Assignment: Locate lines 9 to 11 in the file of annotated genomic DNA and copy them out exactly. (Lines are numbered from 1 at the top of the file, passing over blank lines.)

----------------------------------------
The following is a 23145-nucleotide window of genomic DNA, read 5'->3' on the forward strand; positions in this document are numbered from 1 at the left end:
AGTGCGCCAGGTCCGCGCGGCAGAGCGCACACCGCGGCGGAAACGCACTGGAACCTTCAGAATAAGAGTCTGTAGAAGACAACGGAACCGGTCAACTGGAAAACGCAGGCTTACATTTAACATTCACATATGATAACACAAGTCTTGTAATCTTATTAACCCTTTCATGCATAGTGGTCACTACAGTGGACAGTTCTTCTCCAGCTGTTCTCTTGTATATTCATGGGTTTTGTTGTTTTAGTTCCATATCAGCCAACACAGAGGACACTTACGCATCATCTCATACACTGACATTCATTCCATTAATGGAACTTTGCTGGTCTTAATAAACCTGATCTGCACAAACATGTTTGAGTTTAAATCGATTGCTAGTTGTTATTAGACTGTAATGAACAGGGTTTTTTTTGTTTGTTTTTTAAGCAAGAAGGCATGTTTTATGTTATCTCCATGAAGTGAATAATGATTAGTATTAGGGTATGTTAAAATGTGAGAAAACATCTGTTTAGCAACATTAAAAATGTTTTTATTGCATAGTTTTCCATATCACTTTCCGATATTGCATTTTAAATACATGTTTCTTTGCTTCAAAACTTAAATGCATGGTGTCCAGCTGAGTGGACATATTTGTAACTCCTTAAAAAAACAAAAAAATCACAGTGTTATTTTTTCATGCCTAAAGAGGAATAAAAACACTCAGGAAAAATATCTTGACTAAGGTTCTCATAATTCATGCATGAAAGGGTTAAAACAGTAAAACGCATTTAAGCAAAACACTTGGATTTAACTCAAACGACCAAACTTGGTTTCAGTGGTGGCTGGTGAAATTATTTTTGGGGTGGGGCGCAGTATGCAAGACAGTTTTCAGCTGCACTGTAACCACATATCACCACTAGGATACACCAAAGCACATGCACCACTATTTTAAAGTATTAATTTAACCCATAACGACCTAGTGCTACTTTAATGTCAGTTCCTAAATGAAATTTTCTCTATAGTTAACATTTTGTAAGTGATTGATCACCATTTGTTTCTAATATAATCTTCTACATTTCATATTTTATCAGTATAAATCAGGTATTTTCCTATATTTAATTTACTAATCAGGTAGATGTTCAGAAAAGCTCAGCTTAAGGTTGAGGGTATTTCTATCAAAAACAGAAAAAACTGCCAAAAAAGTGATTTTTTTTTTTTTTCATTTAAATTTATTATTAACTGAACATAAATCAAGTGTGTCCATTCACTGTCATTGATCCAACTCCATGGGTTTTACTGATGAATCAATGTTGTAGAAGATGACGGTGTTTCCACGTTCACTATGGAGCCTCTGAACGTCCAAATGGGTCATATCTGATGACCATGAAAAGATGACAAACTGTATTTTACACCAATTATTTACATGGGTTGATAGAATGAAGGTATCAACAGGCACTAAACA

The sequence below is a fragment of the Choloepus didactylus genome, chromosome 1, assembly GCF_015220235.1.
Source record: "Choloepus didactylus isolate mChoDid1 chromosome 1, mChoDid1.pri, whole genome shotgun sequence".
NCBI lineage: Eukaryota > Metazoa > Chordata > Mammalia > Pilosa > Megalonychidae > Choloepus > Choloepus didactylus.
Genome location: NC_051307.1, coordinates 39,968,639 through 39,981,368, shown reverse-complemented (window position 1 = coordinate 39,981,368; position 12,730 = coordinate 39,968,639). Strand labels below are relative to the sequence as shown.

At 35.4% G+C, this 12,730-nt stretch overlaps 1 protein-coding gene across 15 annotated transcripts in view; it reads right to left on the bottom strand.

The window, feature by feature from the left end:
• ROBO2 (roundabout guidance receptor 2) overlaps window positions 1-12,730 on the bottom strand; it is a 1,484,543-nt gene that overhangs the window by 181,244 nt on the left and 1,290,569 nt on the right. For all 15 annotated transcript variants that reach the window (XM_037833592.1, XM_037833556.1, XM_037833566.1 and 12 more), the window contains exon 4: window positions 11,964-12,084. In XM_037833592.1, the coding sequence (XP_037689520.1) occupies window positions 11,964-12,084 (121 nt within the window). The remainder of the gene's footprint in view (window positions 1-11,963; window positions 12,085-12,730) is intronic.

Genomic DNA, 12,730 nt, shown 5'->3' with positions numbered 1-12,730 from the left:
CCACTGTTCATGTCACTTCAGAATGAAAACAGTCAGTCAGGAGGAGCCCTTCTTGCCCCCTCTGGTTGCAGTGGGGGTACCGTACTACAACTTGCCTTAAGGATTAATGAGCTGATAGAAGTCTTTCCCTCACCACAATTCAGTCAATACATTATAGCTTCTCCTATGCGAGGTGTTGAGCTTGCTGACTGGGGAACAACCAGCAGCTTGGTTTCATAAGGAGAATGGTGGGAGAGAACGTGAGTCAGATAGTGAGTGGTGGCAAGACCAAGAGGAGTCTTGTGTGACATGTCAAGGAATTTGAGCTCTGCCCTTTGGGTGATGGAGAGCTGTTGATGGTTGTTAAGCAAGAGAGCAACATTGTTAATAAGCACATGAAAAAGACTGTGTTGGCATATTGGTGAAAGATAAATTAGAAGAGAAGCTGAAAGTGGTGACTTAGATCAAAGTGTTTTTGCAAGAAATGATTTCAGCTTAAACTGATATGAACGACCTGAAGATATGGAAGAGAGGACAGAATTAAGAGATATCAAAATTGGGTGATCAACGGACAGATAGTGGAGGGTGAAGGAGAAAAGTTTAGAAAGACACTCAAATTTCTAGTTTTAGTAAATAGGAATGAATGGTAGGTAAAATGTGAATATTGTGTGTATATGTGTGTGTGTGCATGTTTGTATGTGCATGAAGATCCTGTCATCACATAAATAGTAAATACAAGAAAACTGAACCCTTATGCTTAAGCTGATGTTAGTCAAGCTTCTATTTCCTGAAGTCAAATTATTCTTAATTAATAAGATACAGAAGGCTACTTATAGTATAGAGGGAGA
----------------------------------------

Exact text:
• ROBO2 (roundabout guidance receptor 2) overlaps window positions 1-12,730 on the bottom strand; it is a 1,484,543-nt gene that overhangs the window by 181,244 nt on the left and 1,290,569 nt on the right. For all 15 annotated transcript variants that reach the window (XM_037833592.1, XM_037833556.1, XM_037833566.1 and 12 more), the window contains exon 4: window positions 11,964-12,084. In XM_037833592.1, the coding sequence (XP_037689520.1) occupies window positions 11,964-12,084 (121 nt within the window). The remainder of the gene's footprint in view (window positions 1-11,963; window positions 12,085-12,730) is intronic.

Genomic DNA, 12,730 nt, shown 5'->3' with positions numbered 1-12,730 from the left:
CCACTGTTCATGTCACTTCAGAATGAAAACAGTCAGTCAGGAGGAGCCCTTCTTGCCCCCTCTGGTTGCAGTGGGGGTACCGTACTACAACTTGCCTTAAGGATTAATGAGCTGATAGAAGTCTTTCCCTCACCACAATTCAGTCAATACATTATAGCTTCTCCTATGCGAGGTGTTGAGCTTGCTGACTGGGGAACAACCAGCAGCTTGGTTTCATAAGGAGAATGGTGGGAGAGAACGTGAGTCAGATAGTGAGTGGTGGCAAGACCAAGAGGAGTCTTGTGTGACATGTCAAGGAATTTGAGCTCTGCCCTTTGGGTGATGGAGAGCTGTTGATGGTTGTTAAGCAAGAGAGCAACATTGTTAATAAGCACATGAAAAAGACTGTGTTGGCATATTGGTGAAAGATAAATTAGAAGAGAAGCTGAAAGTGGTGACTTAGATCAAAGTGTTTTTGCAAGAAATGATTTCAGCTTAAACTGATATGAACGACCTGAAGATATGGAAGAGAGGACAGAATTAAGAGATATCAAAATTGGGTGATCAACGGACAGATAGTGGAGGGTGAAGGAGAAAAGTTTAGAAAGACACTCAAATTTCTAGTTTTAGTAAATAGGAATGAATGGTAGGTAAAATGTGAATATTGTGTGTATATGTGTGTGTGTGCATGTTTGTATGTGCATGAAGATCCTGTCATCACATAAATAGTAAATACAAGAAAACTGAACCCTTATGCTTAAGCTGATGTTAGTCAAGCTTCTATTTCCTGAAGTCAAATTATTCTTAATTAATAAGATACAGAAGGCTACTTATAGTATAGAGGGAGA